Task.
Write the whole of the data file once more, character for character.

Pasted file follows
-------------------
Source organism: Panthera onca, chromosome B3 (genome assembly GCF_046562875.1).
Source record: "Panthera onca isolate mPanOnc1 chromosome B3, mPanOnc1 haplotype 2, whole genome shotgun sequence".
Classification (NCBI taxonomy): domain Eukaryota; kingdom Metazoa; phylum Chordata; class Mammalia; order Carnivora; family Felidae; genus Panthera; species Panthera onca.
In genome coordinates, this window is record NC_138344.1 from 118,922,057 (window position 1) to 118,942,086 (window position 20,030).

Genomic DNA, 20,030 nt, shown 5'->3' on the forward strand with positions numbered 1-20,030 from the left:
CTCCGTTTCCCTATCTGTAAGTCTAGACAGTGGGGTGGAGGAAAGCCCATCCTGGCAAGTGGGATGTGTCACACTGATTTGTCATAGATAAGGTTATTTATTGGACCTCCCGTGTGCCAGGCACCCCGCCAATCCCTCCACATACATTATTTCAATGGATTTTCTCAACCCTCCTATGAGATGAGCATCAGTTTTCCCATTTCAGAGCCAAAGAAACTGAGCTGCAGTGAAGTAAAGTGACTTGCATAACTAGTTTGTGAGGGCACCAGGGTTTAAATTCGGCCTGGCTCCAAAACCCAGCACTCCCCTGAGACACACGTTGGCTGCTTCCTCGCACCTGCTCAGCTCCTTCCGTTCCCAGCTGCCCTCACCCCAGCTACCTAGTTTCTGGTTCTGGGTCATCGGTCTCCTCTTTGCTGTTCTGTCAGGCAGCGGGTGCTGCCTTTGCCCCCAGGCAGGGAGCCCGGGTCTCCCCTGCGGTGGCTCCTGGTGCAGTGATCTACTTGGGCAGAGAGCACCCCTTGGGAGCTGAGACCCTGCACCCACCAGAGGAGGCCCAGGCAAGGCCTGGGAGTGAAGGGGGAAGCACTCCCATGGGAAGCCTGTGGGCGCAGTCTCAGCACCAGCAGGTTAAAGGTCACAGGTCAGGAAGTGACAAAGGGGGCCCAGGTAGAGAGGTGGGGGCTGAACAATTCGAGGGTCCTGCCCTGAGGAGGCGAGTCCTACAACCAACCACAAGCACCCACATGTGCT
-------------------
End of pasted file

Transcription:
Source organism: Panthera onca, chromosome B3 (genome assembly GCF_046562875.1).
Source record: "Panthera onca isolate mPanOnc1 chromosome B3, mPanOnc1 haplotype 2, whole genome shotgun sequence".
Classification (NCBI taxonomy): domain Eukaryota; kingdom Metazoa; phylum Chordata; class Mammalia; order Carnivora; family Felidae; genus Panthera; species Panthera onca.
In genome coordinates, this window is record NC_138344.1 from 118,922,057 (window position 1) to 118,942,086 (window position 20,030).

Genomic DNA, 20,030 nt, shown 5'->3' on the forward strand with positions numbered 1-20,030 from the left:
CTCCGTTTCCCTATCTGTAAGTCTAGACAGTGGGGTGGAGGAAAGCCCATCCTGGCAAGTGGGATGTGTCACACTGATTTGTCATAGATAAGGTTATTTATTGGACCTCCCGTGTGCCAGGCACCCCGCCAATCCCTCCACATACATTATTTCAATGGATTTTCTCAACCCTCCTATGAGATGAGCATCAGTTTTCCCATTTCAGAGCCAAAGAAACTGAGCTGCAGTGAAGTAAAGTGACTTGCATAACTAGTTTGTGAGGGCACCAGGGTTTAAATTCGGCCTGGCTCCAAAACCCAGCACTCCCCTGAGACACACGTTGGCTGCTTCCTCGCACCTGCTCAGCTCCTTCCGTTCCCAGCTGCCCTCACCCCAGCTACCTAGTTTCTGGTTCTGGGTCATCGGTCTCCTCTTTGCTGTTCTGTCAGGCAGCGGGTGCTGCCTTTGCCCCCAGGCAGGGAGCCCGGGTCTCCCCTGCGGTGGCTCCTGGTGCAGTGATCTACTTGGGCAGAGAGCACCCCTTGGGAGCTGAGACCCTGCACCCACCAGAGGAGGCCCAGGCAAGGCCTGGGAGTGAAGGGGGAAGCACTCCCATGGGAAGCCTGTGGGCGCAGTCTCAGCACCAGCAGGTTAAAGGTCACAGGTCAGGAAGTGACAAAGGGGGCCCAGGTAGAGAGGTGGGGGCTGAACAATTCGAGGGTCCTGCCCTGAGGAGGCGAGTCCTACAACCAACCACAAGCACCCACATGTGCT